From reclaimed stones of the ruined Seton Palace, celebrated neoclassical architect Robert Adam built Seton Castle – an 18,000 sq ft Georgian country seat just ten miles to the East of Edinburgh. Seton Castle is one of the last Scottish houses to be built before Adam’s sudden death in 1792 indeed Robert Adam himself is documented as having dined at Seton with Seton’s owner Alexander McKenzie on 11th June 1789.
Adam created the building in his Neo-Classical style with three blocks around a courtyard. The main castle is connected to the wings by two curved corridors. The wings originally designed to house servants and livestock, with a stableyard, cow and chicken house and a dairy.
Adam designed the interior of Seton Castle in his ‘Castle Style’ with all castle style elements such as cross shaped arrow-slit windows, and turrets sympathetically disguised or hidden from within, in turrets and subsidiary room such as cupboards or en-suites whilst the side pavilions are designed to look like fortresses.
Robert Adam created many of the most beautiful and historically important buildings in Scotland and England and was commissioned to design Seton Castle in 1789 and completed its build in 1791. A remarkable feat to complete a project of this size in 2 years, it was said that over 500 men worked on the site hand carving the stone from original sandstone palace blocks. Robert Adam is known to have overseen even the finest detailing at Seton including the design of all plasterwork, fireplaces, turrets, stables and fittings and the result is magnificent.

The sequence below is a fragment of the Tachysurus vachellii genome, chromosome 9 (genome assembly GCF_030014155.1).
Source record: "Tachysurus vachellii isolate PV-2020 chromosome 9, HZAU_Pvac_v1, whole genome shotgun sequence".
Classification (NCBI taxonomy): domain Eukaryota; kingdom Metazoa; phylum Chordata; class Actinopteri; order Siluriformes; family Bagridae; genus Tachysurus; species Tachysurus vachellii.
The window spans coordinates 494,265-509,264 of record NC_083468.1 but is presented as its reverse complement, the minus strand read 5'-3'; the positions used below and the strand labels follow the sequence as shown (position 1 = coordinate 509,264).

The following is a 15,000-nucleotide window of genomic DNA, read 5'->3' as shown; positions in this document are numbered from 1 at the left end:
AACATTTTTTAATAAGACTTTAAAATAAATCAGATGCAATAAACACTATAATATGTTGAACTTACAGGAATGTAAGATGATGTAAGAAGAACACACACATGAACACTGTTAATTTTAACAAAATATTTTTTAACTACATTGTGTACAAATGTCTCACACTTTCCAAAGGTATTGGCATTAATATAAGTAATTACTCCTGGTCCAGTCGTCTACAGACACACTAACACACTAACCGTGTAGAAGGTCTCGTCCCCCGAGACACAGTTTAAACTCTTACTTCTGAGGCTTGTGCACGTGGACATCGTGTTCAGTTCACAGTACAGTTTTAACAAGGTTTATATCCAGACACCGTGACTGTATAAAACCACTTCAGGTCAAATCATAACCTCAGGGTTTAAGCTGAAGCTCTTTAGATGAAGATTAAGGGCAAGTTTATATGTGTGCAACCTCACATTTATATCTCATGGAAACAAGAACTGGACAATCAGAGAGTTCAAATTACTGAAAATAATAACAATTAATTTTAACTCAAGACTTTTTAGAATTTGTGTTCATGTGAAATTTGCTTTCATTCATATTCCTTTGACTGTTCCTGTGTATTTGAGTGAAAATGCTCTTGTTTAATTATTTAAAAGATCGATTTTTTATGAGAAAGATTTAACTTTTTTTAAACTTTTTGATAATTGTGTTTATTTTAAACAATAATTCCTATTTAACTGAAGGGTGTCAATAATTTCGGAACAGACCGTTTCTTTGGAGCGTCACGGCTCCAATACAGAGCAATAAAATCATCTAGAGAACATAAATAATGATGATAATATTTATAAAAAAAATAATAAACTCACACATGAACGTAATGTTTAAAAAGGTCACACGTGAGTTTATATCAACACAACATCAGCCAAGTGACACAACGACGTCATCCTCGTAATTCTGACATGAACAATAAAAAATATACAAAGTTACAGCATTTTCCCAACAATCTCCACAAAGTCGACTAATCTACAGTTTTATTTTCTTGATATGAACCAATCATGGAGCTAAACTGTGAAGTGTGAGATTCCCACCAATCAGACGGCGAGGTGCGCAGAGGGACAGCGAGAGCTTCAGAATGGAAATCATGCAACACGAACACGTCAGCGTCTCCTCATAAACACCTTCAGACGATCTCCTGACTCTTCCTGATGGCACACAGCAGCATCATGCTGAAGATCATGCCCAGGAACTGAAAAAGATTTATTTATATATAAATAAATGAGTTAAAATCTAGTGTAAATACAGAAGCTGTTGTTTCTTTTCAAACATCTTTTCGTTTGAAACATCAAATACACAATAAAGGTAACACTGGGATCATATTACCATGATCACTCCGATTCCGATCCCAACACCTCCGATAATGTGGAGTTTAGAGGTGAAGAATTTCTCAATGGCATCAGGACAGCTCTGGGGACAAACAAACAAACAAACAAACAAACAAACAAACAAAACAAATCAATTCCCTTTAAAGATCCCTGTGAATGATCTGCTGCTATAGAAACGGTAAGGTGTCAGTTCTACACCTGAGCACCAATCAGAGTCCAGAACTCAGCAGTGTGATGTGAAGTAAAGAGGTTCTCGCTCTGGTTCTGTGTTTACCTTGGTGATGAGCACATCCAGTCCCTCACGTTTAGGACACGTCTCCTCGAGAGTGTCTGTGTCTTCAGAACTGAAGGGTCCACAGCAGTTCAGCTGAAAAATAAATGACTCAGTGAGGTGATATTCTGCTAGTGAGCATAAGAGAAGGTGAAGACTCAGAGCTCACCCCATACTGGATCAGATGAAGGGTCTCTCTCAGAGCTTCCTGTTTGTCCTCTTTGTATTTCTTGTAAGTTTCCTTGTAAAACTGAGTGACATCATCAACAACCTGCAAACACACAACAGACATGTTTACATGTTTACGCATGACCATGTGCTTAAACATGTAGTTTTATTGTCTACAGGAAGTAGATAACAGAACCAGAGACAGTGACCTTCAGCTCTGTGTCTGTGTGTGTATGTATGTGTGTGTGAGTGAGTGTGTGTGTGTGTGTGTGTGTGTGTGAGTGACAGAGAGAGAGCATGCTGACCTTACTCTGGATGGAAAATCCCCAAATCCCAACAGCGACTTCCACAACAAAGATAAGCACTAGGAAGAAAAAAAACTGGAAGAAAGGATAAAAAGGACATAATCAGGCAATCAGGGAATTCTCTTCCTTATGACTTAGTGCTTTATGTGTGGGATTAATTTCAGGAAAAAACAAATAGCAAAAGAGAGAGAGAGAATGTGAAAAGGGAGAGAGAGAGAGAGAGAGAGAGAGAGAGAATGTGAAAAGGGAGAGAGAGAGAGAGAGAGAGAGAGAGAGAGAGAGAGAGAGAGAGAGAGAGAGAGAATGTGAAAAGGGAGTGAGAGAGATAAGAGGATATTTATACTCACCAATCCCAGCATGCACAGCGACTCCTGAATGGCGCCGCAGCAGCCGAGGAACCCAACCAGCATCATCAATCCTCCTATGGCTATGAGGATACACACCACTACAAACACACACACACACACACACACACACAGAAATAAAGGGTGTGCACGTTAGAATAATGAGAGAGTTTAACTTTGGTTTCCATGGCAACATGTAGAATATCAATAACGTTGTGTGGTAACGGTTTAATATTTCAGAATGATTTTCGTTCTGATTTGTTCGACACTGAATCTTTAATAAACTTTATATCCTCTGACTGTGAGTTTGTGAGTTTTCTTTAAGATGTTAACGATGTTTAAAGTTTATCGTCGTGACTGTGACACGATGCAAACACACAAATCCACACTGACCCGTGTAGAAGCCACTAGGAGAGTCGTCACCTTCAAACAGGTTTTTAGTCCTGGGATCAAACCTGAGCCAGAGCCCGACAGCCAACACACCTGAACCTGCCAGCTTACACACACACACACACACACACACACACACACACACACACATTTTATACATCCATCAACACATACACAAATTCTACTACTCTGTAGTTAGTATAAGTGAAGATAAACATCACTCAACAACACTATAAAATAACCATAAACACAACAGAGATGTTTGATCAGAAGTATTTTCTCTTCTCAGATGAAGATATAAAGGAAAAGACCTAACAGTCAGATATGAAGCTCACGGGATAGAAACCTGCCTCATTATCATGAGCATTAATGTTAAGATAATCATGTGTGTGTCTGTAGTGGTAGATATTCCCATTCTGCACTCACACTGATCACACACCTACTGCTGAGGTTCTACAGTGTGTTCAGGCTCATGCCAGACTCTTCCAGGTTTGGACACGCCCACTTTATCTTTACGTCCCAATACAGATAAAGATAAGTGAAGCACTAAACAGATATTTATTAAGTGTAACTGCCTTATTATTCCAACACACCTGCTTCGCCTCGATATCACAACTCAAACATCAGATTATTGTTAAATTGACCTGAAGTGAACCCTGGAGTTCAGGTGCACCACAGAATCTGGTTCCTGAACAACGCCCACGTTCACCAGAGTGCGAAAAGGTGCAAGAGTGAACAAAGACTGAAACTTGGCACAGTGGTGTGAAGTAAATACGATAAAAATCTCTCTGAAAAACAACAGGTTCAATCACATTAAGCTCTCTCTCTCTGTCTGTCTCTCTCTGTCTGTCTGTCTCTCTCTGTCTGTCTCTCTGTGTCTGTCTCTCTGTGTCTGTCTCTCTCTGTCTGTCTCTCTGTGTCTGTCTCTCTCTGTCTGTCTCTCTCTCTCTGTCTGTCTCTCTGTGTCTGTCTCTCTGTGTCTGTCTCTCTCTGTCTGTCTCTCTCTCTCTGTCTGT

When designing Seton, Adam retained the still-standing portion of the old Palace – a charming vaulted-ceiling chapel that remains in the basement of the Castle, and now forms a delightful playroom.
Robert Adam FRSE FRS FSA FRSA was a Scottish neoclassical architect, interior designer and furniture designer. He was the son of William Adam, the country's foremost architect of the time, and trained under him.
In 1754 he left for Rome, spending nearly five years on the continent studying architecture under Charles-Louis Clérisseau and Giovanni Battista Piranesi. It was here that he was inspired to bring "movement" into architecture and became one of the most successful and fashionable architects in the country. Adam held the post of Architect of the King's Works from 1761 to 1769.